Osborne’s bank levy is still a damp squib

The Chancellor hasn’t lived up to his tough rhetoric in opposition.

Ahead of his first Commons bout with Ed Balls this afternoon, George Osborne has moved to shore up a weak flank for the Tories. The Chancellor has announced that the coalition's bank levy will be increased to £2.5bn this year, raising an extra £800m and allowing him to neutralise the charge that the Tories have handed a de facto tax cut to the banks.

Labour's 50 per cent tax on bonuses over £25,000 raised £3.5bn last year but this figure falls to £2.3bn if one assumes that the Treasury lost income tax due to the banks paying lower bonuses (NB: this remains a highly speculative assumption). As the FT's Jim Pickard suggests, Ed Miliband deserves much of the credit for Osborne's move. Had he not raised the issue at PMQs last month, it is unlikely the Treasury would have acted so swiftly.

But with the banks due to announce another round of bumper bonus payments this month, Osborne's announcement does little to bridge the gap between the Tories' tough rhetoric in opposition and their inaction in power. In 2009, Osborne called for a ban on bonuses at banks that had received any sort of government guarantee (including Barclays). He later promised to block all cash bonuses over £2,000.

Even the recent coalition agreement pledged to tackle "unacceptable bonuses in the financial services sector". But the government is set to tolerate a £9m payout to the Barclays head Bob Diamond (once accurately described by Peter Mandelson as "the unacceptable face of banking") and a £2.4m bonus to Stephen Hester, head of the 83 per cent state-owned RBS.

Meanwhile, the IMF, not renowned as a bastion of leftism, has urged Osborne to triple the bank levy to £6m. It calls for the G20 to impose a co-ordinated levy on the undertaxed banking sector to curb industry excesses and guard against "the future failures from which no country can regard itself as immune".

When even the IMF is calling for higher taxes on the banks, it's no wonder that the City is celebrating what it regards as another victory over the British state.

George Eaton is political editor of the New Statesman.

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How tribunal fees silenced low-paid workers: “it was more than I earned in a month”

The government was forced to scrap them after losing a Supreme Court case.

How much of a barrier were employment tribunal fees to low-paid workers? Ask Elaine Janes. “Bringing up six children, I didn’t have £20 spare. Every penny was spent on my children – £250 to me would have been a lot of money. My priorities would have been keeping a roof over my head.”

That fee – £250 – is what the government has been charging a woman who wants to challenge their employer, as Janes did, to pay them the same as men of a similar skills category. As for the £950 to pay for the actual hearing? “That’s probably more than I earned a month.”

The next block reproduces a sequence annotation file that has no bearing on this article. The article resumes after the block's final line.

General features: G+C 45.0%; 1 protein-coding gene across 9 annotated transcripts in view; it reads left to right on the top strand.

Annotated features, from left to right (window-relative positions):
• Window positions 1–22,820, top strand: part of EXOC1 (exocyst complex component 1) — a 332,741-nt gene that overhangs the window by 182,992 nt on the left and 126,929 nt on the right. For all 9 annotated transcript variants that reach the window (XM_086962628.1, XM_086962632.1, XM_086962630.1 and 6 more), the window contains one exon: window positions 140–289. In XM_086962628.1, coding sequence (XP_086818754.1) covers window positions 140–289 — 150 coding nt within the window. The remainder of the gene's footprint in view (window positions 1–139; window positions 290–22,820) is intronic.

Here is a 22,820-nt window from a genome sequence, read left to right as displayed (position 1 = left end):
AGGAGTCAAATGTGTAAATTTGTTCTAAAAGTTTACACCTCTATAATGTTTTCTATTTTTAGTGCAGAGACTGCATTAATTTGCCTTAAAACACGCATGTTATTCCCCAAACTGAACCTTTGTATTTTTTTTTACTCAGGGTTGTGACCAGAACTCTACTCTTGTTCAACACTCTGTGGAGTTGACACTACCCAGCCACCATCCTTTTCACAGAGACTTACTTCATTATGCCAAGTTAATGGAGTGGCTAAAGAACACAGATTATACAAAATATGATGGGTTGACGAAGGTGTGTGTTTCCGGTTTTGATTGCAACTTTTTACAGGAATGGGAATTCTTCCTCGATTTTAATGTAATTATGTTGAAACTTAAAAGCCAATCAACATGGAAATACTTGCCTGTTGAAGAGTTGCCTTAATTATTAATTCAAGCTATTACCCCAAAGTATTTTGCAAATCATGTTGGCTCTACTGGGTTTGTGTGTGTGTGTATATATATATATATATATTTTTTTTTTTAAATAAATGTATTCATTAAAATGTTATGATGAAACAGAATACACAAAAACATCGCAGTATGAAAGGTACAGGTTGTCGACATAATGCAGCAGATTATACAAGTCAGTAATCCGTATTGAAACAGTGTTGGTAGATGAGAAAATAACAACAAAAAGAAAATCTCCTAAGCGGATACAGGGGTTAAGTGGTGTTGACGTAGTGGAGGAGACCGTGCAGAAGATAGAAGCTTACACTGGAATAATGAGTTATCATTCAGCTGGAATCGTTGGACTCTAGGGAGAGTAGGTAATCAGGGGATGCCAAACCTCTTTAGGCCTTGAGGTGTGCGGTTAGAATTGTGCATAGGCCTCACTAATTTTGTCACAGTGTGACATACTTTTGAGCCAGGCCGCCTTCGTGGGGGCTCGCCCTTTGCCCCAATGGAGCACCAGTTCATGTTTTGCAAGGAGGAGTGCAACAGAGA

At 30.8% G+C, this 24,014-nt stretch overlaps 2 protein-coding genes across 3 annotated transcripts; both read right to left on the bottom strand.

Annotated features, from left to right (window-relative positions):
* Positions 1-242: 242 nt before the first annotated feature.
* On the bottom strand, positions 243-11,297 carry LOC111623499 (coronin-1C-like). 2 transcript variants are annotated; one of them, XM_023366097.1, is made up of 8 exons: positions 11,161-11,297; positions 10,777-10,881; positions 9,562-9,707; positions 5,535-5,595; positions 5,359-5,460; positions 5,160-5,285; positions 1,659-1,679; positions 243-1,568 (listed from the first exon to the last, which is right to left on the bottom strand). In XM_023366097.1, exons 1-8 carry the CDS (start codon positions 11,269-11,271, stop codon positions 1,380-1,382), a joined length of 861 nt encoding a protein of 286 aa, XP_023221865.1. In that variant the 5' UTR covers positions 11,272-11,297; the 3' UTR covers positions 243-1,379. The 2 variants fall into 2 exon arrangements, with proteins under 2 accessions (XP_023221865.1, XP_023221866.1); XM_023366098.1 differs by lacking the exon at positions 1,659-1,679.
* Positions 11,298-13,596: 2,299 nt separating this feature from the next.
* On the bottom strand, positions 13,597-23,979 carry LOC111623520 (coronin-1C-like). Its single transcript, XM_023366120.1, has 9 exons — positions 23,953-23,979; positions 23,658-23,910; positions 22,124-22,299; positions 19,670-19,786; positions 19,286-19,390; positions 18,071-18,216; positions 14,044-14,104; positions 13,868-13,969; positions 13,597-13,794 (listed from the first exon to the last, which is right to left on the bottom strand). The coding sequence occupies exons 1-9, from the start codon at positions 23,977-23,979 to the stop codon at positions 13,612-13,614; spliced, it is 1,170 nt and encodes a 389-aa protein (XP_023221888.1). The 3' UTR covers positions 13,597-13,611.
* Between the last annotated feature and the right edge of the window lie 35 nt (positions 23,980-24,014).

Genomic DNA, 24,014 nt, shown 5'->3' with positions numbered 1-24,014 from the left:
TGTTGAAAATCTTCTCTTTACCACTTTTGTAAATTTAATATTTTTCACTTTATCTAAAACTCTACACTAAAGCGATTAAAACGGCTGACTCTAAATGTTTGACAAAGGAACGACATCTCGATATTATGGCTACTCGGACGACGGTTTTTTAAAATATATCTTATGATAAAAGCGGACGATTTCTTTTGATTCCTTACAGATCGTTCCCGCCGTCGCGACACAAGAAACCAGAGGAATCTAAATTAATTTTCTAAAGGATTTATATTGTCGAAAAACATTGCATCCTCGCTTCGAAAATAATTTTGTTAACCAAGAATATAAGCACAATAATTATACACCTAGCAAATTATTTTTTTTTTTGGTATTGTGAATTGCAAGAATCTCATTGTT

Janes did go to a tribunal, but only because she was supported by Unison, her trade union. She has won her claim, although the final compensation is still being worked out. But it’s not just about the money. “It’s about justice, really,” she says. “I think everybody should be paid equally. I don’t see why a man who is doing the equivalent job to what I was doing should earn two to three times more than I was.” She believes that by setting a fee of £950, the government “wouldn’t have even begun to understand” how much it disempowered low-paid workers.

She has a point. The Taylor Review on working practices noted the sharp decline in tribunal cases after fees were introduced in 2013, and that the claimant could pay £1,200 upfront in fees, only to have their case dismissed on a technical point of their employment status. “We believe that this is unfair,” the report said. It added: "There can be no doubt that the introduction of fees has resulted in a significant reduction in the number of cases brought."

Now, the government has been forced to concede. On Wednesday, the Supreme Court ruled in favour of Unison’s argument that the government acted unlawfully in introducing the fees. The judges said fees were set so high, they had “a deterrent effect upon discrimination claims” and put off more genuine cases than the flimsy claims the government was trying to deter.

Shortly after the judgement, the Ministry of Justice said it would stop charging employment tribunal fees immediately and refund those who had paid. This bill could amount to £27m, according to Unison estimates. 

As for Janes, she hopes low-paid workers will feel more confident to challenge unfair work practices. “For people in the future it is good news,” she says. “It gives everybody the chance to make that claim.” 

Julia Rampen is the digital news editor of the New Statesman (previously editor of The Staggers, The New Statesman's online rolling politics blog). She has also been deputy editor at Mirror Money Online and has worked as a financial journalist for several trade magazines.